“Vaccination is to give protection to children, in Islam it is permitted…because it has “kemaslahatan” or for the collective good” (Religious leader, 47 years).

“If not vaccinated, the children’s endurance to many diseases is lacking so that they could be easily infected with the diseases. For instance, measles easily infects others, even if only one [child] who was not immunized has measles, other [children] would get the same disease” (Cadre, 53 years).

Mild disease unless untreated

There was an overarching belief that mild diarrhea was common in children under five and very easy to treat. Some participants associated diarrhea as a normal sign of child development. However, it was acknowledged that mild diarrhea could progress to severe diarrhea if the child became dehydrated. Furthermore, it was suggested that while severe diarrhea is very rare, children under five are vulnerable and late management could be fatal. All participants felt that personal and environmental hygiene, especially proper hand washing, maintaining a good diet and healthy living could prevent diarrhea. Only four participants said a virus could cause diarrhea and only three mentioned (unprompted) that it could be prevented by vaccination.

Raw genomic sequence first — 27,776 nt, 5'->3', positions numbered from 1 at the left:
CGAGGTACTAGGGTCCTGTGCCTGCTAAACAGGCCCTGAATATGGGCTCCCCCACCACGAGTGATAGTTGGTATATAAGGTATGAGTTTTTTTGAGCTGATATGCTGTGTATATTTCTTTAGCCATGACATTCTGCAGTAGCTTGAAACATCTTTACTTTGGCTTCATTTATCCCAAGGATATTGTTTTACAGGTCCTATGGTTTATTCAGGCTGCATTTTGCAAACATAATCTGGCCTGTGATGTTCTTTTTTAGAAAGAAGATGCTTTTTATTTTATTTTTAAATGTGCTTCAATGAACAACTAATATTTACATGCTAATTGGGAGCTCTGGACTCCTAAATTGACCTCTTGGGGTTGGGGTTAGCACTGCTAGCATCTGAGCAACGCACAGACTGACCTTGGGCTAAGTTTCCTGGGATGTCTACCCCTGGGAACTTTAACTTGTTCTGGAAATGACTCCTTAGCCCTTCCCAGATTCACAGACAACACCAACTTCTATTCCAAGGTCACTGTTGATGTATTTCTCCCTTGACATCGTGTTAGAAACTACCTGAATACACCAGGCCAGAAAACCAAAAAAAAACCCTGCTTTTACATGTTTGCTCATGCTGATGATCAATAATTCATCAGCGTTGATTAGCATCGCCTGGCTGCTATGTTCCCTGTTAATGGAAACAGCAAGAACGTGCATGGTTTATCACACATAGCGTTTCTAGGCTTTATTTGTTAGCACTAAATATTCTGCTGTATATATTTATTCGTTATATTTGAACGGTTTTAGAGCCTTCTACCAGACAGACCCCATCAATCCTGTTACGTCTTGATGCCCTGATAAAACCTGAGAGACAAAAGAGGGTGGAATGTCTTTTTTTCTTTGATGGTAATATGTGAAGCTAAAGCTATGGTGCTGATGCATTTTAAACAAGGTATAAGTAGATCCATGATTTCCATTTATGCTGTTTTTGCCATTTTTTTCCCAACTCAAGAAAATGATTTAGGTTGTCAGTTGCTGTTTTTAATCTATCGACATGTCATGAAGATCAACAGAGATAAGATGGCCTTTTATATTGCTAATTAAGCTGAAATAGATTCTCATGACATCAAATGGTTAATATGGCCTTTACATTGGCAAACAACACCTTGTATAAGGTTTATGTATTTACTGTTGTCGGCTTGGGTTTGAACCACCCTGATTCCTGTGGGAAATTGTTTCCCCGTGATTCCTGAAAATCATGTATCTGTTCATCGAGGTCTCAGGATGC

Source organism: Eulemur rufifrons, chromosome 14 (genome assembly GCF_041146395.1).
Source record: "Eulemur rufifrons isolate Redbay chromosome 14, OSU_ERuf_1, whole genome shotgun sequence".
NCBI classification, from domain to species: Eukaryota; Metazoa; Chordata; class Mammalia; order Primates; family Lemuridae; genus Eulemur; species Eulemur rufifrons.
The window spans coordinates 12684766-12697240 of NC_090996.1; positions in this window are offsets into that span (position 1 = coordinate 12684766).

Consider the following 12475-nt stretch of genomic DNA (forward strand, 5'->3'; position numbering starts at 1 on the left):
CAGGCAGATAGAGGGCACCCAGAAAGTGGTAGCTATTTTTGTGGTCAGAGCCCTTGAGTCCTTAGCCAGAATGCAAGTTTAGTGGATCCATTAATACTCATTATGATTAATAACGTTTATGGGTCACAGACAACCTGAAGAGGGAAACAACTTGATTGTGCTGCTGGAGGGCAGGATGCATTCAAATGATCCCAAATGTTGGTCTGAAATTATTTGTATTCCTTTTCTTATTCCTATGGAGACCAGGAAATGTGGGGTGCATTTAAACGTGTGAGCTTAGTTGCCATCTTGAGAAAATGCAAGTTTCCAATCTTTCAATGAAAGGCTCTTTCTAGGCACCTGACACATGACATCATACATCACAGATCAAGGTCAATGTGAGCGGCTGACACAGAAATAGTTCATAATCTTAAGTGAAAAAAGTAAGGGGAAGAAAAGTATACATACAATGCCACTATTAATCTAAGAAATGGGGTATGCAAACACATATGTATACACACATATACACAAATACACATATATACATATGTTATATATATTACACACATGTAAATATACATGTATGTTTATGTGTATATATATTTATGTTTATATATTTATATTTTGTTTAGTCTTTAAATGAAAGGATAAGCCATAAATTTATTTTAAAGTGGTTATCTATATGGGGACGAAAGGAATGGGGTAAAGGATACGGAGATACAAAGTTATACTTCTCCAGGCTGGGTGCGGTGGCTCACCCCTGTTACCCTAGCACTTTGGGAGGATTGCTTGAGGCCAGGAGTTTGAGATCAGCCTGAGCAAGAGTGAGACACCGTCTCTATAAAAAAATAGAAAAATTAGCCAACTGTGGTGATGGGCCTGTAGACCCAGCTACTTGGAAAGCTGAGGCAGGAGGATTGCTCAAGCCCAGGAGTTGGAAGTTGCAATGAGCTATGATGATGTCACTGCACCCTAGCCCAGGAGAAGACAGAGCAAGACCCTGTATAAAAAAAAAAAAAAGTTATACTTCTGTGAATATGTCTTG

“... the diseases are sourced from the hand. So I recommend that mothers with young children wash their hands when they want to eat or feed their young children, wash the hands well with soap because if not [with soap] it’s useless ... hand-washing with soap is not the custom of the people here...” (Cadre, 42 years old).

Low underlying knowledge about rotavirus disease

The majority of participants had never heard of rotavirus as a cause of diarrhea, except three participants (a health provider and member of an Islamic organization; a local health cadre; and a member of an Islamic organization who reported researching the topic prior to the interview). When the symptoms of rotavirus diarrhea were described to participants, most recognized it as “muntaber” or muntah berak (vomiting and defecating) in local terms and described it as very severe and serious. However, few had observed such cases and none reported personal experience with “muntaber” or hospitalization for diarrheal disease amongst family members.

Knowledge and attitudes towards rotavirus vaccination